Educational Program to Reduce Health Risks:
Where Telemedicine Falls Short
Information Technology has driven advances and changes in health care for several years currently. Telemedicine has increasingly grown in the US, and the move towards remote care aligned with the recent COVID-19 physical guidelines driving the growth further (Jumreornvong et al., 2020). Providers’ fears on telemedicine include reduced quality of care in comparison with physical visits, reduced security and privacy of patients’ health information, and the likely absence of personal connection between patients and providers in telemedicine visits. Telehealth is a viable solution for offering healthcare to individuals unable to physically receives the care and is crucial in reducing health disparities. Several critics of telemedicine are worried about the adverse it could bring in the continuity of care, suggesting that impersonal and online interactions are the avenue for adverse patient outcomes (Smith et al.,2020). This article provides useful information on barriers to effective telehealth which is important in developing an educational program to minimizes telehealth risks (Blumenthal, 2021). Developing educational programs that advance community health is a crucial function of an advanced nurse practitioner. In developing a short-term educational program for nurses to receive telehealth skills that intend to reduce health risks telemedicine, it is important to have data that offers both barriers and advantages of a healthcare issue. As an advanced practice nurse, I would utilize the literacy concern issues from the article to create an educational program with clear objectives. To understand the efficiency and module of a particular educational program nurses should have background information on a particular health issue. For instance, this article elaborates on the importance of telemedicine literacy to minimize health risks. Besides it also suggests the nurses’ perceptions of telehealth which is vital in creating tangible objections. Additionally, the clear explanations of telehealth challenges will be vital in developing the major theme and goals of every module in the educational program.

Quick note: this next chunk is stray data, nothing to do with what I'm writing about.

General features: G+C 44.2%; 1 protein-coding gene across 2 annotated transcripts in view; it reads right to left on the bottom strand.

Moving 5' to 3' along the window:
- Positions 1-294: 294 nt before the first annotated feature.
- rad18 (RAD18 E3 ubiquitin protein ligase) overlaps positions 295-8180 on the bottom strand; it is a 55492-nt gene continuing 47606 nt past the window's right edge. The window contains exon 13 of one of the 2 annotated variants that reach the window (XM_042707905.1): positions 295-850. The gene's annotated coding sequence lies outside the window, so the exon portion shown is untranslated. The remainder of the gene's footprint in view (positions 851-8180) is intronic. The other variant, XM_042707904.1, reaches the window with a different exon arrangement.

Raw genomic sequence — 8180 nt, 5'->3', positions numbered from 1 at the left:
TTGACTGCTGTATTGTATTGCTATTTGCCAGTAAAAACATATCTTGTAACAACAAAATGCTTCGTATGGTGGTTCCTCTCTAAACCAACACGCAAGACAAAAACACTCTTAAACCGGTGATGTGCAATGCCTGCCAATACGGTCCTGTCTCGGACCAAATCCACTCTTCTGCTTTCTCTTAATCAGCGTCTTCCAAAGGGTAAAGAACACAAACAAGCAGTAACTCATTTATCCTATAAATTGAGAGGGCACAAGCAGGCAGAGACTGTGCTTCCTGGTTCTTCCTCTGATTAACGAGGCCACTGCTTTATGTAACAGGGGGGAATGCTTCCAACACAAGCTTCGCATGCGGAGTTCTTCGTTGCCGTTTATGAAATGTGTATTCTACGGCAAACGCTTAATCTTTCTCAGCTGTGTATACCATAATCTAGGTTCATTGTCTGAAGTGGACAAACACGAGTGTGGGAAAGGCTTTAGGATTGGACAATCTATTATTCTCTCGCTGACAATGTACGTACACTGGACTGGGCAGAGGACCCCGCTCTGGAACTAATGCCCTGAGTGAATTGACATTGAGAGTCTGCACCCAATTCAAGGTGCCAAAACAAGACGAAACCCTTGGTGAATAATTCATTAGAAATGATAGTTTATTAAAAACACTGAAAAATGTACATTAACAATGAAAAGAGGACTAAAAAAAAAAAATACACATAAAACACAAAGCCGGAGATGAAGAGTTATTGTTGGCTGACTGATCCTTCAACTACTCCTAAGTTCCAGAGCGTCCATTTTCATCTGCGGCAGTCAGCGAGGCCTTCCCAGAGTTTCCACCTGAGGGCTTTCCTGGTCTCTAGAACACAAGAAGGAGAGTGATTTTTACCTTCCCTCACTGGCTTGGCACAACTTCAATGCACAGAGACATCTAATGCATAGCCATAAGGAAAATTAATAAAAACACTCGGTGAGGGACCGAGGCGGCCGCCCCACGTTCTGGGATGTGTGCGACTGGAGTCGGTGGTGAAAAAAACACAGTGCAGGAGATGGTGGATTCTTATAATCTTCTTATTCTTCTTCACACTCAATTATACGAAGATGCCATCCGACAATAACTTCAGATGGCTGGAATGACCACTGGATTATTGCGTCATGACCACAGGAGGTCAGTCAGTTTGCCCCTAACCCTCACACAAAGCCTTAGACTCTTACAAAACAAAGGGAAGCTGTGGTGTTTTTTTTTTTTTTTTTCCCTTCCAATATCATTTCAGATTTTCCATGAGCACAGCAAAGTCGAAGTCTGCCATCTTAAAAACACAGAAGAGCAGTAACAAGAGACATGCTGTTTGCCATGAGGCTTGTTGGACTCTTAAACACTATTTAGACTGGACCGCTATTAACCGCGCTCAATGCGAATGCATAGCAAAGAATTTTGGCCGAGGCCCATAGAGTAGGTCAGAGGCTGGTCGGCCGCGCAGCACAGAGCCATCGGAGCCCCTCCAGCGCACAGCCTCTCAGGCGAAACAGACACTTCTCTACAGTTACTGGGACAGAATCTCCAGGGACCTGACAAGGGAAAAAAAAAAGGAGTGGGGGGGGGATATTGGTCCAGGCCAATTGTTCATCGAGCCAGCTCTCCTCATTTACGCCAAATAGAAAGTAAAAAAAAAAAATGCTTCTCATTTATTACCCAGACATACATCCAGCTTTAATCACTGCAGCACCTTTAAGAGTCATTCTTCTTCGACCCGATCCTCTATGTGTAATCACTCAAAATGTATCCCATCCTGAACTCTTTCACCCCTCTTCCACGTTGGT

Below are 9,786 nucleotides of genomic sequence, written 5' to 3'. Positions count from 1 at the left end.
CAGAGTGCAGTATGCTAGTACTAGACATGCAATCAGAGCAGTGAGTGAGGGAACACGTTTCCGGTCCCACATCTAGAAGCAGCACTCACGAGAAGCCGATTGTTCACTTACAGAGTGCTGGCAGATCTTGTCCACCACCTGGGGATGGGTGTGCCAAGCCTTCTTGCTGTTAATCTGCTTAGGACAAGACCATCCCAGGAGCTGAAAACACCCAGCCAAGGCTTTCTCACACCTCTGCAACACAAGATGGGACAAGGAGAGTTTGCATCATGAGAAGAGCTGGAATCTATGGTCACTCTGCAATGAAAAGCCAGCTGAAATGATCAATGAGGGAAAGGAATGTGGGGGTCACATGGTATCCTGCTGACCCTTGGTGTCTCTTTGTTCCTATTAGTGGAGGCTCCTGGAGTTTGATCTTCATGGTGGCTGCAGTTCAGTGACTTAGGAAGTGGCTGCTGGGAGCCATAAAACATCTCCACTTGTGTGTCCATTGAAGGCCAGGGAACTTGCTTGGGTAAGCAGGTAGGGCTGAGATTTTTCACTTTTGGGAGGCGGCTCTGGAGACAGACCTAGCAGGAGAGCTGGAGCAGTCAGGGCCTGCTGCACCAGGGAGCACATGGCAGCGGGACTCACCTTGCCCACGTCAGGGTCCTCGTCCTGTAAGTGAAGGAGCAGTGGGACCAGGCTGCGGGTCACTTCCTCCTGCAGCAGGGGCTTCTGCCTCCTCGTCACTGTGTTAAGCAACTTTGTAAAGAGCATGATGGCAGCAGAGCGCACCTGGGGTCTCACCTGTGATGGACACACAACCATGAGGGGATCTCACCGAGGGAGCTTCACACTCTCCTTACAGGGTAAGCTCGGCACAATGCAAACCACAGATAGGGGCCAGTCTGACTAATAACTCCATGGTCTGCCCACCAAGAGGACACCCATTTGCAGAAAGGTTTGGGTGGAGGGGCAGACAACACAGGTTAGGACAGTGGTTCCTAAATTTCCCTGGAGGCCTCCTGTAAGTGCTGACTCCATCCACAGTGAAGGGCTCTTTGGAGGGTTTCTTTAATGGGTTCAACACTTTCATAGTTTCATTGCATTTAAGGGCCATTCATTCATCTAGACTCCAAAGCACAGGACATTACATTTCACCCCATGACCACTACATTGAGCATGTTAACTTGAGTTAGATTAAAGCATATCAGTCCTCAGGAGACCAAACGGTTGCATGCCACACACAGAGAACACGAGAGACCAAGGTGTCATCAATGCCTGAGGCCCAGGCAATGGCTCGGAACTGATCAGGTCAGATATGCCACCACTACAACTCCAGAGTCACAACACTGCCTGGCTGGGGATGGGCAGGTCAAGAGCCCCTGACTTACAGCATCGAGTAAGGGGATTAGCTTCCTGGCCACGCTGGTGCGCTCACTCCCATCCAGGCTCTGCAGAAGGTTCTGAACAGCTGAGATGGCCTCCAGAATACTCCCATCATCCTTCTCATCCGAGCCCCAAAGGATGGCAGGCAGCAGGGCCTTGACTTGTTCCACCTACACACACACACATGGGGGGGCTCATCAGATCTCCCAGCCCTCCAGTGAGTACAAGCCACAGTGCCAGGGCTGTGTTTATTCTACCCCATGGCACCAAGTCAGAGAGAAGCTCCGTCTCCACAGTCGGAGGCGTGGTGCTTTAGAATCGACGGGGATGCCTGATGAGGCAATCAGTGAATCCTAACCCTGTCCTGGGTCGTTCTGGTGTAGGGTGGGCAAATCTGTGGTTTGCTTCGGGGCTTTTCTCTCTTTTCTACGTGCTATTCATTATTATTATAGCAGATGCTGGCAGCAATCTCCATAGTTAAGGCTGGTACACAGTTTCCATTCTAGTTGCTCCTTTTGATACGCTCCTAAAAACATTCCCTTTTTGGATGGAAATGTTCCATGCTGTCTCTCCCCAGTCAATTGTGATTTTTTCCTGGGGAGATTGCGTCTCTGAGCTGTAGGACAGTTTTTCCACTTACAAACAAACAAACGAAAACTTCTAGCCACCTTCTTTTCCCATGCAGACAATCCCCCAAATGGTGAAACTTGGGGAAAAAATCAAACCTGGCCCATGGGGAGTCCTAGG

Blumenthal, D. (2021). Where Telemedicine Falls Short. Commonwealthfund.org. Retrieved 25 May 2021, from https://www.commonwealthfund.org/blog/2020/where-telemedicine-falls-short.
Jumreornvong, O., Yang, E., Race, J., & Appel, J. (2020). Telemedicine and Medical Education in the Age of COVID-19. Academic Medicine.
Smith, A. C., Thomas, E., Snoswell, C. L., Haydon, H., Mehrotra, A., Clemensen, J., & Caffery, L. J. (2020). Telehealth for global emergencies: Implications for coronavirus disease 2019 (COVID-19). Journal of telemedicine and telecare, 26(5), 309-313.